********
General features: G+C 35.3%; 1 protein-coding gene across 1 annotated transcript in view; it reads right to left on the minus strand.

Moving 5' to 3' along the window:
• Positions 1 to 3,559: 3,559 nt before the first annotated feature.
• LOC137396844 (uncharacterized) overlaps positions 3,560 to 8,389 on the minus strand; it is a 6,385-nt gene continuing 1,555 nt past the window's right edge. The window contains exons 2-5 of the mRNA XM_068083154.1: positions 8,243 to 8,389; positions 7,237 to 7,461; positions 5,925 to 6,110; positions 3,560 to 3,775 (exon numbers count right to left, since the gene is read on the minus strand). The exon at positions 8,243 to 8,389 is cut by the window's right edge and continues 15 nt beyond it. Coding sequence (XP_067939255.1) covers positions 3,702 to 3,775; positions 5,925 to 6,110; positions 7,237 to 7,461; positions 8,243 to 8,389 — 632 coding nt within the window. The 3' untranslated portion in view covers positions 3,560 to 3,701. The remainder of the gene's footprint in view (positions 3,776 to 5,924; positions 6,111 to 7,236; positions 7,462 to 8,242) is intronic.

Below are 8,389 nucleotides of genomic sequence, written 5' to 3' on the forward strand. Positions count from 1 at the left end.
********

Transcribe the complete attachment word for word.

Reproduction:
General features: G+C 35.3%; 1 protein-coding gene across 1 annotated transcript in view; it reads right to left on the minus strand.

Moving 5' to 3' along the window:
• Positions 1 to 3,559: 3,559 nt before the first annotated feature.
• LOC137396844 (uncharacterized) overlaps positions 3,560 to 8,389 on the minus strand; it is a 6,385-nt gene continuing 1,555 nt past the window's right edge. The window contains exons 2-5 of the mRNA XM_068083154.1: positions 8,243 to 8,389; positions 7,237 to 7,461; positions 5,925 to 6,110; positions 3,560 to 3,775 (exon numbers count right to left, since the gene is read on the minus strand). The exon at positions 8,243 to 8,389 is cut by the window's right edge and continues 15 nt beyond it. Coding sequence (XP_067939255.1) covers positions 3,702 to 3,775; positions 5,925 to 6,110; positions 7,237 to 7,461; positions 8,243 to 8,389 — 632 coding nt within the window. The 3' untranslated portion in view covers positions 3,560 to 3,701. The remainder of the gene's footprint in view (positions 3,776 to 5,924; positions 6,111 to 7,236; positions 7,462 to 8,242) is intronic.

Below are 8,389 nucleotides of genomic sequence, written 5' to 3' on the forward strand. Positions count from 1 at the left end.